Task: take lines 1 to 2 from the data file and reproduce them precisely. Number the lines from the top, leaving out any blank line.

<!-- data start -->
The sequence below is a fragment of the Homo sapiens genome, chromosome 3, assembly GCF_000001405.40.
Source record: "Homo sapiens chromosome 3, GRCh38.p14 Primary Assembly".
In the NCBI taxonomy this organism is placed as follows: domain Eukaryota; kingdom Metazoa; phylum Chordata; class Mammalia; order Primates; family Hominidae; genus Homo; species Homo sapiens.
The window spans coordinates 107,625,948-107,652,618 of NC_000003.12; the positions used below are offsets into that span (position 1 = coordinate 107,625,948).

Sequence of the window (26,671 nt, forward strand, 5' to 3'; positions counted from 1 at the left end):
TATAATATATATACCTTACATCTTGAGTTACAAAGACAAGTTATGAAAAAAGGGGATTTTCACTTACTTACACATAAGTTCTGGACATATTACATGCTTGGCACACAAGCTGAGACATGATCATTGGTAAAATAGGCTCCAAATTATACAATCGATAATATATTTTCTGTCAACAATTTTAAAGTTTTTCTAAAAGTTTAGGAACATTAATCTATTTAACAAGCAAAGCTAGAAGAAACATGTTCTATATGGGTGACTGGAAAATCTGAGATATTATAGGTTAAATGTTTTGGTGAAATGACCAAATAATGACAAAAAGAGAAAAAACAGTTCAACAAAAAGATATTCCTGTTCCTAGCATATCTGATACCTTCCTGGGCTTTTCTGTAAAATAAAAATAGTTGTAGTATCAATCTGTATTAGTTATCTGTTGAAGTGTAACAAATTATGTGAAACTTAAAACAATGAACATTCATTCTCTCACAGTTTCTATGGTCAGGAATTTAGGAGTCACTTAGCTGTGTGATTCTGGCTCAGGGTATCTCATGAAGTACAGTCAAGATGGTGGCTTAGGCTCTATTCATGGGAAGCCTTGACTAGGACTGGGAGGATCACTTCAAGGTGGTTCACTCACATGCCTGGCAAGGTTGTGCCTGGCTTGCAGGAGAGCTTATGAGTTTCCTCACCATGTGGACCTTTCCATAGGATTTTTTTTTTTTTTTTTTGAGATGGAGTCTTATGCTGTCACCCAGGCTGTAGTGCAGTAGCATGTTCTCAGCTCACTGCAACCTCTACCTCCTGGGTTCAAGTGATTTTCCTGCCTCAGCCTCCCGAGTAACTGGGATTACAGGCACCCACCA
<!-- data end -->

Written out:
The sequence below is a fragment of the Homo sapiens genome, chromosome 3, assembly GCF_000001405.40.
Source record: "Homo sapiens chromosome 3, GRCh38.p14 Primary Assembly".